Disclosure of Reportable Transactions - Taxpayer Requirements

  1. What am I required to disclose to Wisconsin?
  2. What form do I use to disclose a reportable transaction to Wisconsin?
  3. What if I'm not required to file a Wisconsin income or franchise tax return?
  4. For corporations, how should a member of a consolidated group make the disclosure?
  5. When do I have to make the disclosure to Wisconsin?
  6. Where do I send my Wisconsin disclosure statements?
  7. What penalties apply to taxpayers if they fail to follow these requirements?
  8. If a reportable transaction was not a listed transaction when I entered into it but the IRS later identified it as a listed transaction, is it still considered a listed transaction?
  9. Are there other consequences for failing to follow these requirements?

  1. What am I required to disclose to Wisconsin?

    You are required to disclose transactions that are classified as "reportable transactions" for federal income tax purposes. A reportable transaction is one that the IRS requires to be separately disclosed because it has a higher potential to be a tax avoidance transaction. The IRS requires reportable transactions to be disclosed on Form 8886, Reportable Transaction Disclosure Statement. The instructions to Form 8886 (available at irs.gov) provide a specific explanation of what transactions must be disclosed on the form. In general, these transactions include:

    • Listed transactions, which the IRS has specifically identified as tax avoidance transactions. Examples include "Sale-in Lease-out" and "Loss Importation" transactions, but there are many others. A complete listing of these transactions is available on the IRS website at irs.gov/Businesses/Corporations/Abusive-Tax-Shelters-and-Transactions under the heading for "Abusive Tax Shelters."
    • Confidential transactions, which include transactions offered under conditions of confidentiality and for which you paid an advisor a minimum fee.
    • Transactions with contractual protection, which are transactions for which the fees depend on whether the intended tax benefits from the transaction are sustained.
    • Loss transactions which exceed certain thresholds.
    • Transactions of interest, which are those the IRS identifies as having the potential to become listed transactions but does not have enough information to make the determination.

  2. What form do I use to disclose a reportable transaction to Wisconsin?

    All you need is a copy of the Form 8886 you submitted to the IRS.

  3. What if I'm not required to file a Wisconsin income or franchise tax return?

    You are not required to disclose reportable transactions to Wisconsin. The requirement only applies to taxpayers otherwise required to file a Wisconsin income or franchise tax return.

  4. For corporations, how should a member of a consolidated group make the disclosure?

    A member of a consolidated group is required to submit a copy of the federal form to Wisconsin only for reportable transactions that affect the Wisconsin tax liability of the member on a deconsolidated basis.

  5. When do I have to make the disclosure to Wisconsin?

    The deadline is 60 days after the date required by the IRS for filing Form 8886. For federal purposes, Form 8886 is due on the due date of the federal income tax return (including extensions).

  6. Where do I send my Wisconsin disclosure statements?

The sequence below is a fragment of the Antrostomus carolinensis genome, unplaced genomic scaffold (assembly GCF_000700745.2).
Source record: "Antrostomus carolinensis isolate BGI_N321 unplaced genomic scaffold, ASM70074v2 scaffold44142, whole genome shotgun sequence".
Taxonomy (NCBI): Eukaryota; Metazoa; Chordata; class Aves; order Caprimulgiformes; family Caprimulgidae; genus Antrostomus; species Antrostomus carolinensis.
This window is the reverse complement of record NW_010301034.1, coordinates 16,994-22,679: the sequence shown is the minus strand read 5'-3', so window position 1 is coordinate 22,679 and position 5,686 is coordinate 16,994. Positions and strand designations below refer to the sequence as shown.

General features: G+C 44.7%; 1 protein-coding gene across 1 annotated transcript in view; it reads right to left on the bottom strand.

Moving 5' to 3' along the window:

Send the Wisconsin disclosures to:

    Wisconsin Department of Revenue
    Tax Shelters Program
    PO Box 8958
    Madison, WI 53708-8958

  7. What penalties apply to taxpayers if they fail to follow these requirements?

    Penalties may apply for failure to disclose a reportable transaction to Wisconsin even if there is no understatement of tax. These penalties are as follows:

    • For failure to disclose a listed transaction, $30,000.
    • For failure to disclose a reportable transaction that is not a listed transaction, $15,000 or 10% of the tax benefit obtained from the transaction, whichever is less.

    If there is an understatement of Wisconsin tax attributable to any reportable transaction entered into on or after January 1, 2001 (or entered before that date and affecting a taxable year beginning on or after that date), the following penalties may apply:

    • 20% of the understatement if the reportable transaction is disclosed.
    • 30% of the understatement if the reportable transaction is not disclosed.
  8. If a reportable transaction was not a listed transaction when I entered into it but the IRS later identified it as a listed transaction, is it still considered a listed transaction?

    Yes. For purposes of these requirements and the associated penalties, Wisconsin would treat the transaction as a listed transaction

  9. Are there other consequences for failing to follow these requirements?

    If you fail to disclose a reportable transaction as required, the statute of limitations may be extended with respect to that transaction, as follows:

    • For an undisclosed reportable transaction that is not a listed transaction, the statute of limitations is extended to 6 years beyond the filing date of the Wisconsin return for the year the transaction occurred.
    • For an undisclosed listed transaction discovered by the department more than 6 years beyond the filing date of the Wisconsin return for the year the transaction occurred, the statute of limitations is extended to 4 years after the date the department discovers the undisclosed transaction.

FOR MORE INFORMATION PLEASE CONTACT:

WISCONSIN DEPARTMENT OF REVENUE
Tax Shelters Program
PO Box 8958
Madison, WI 53708-8958
Phone: (608) 266-2772
Fax: (608) 267-0834
Email: DORFranchise@revenue.wi.gov

January 22, 2014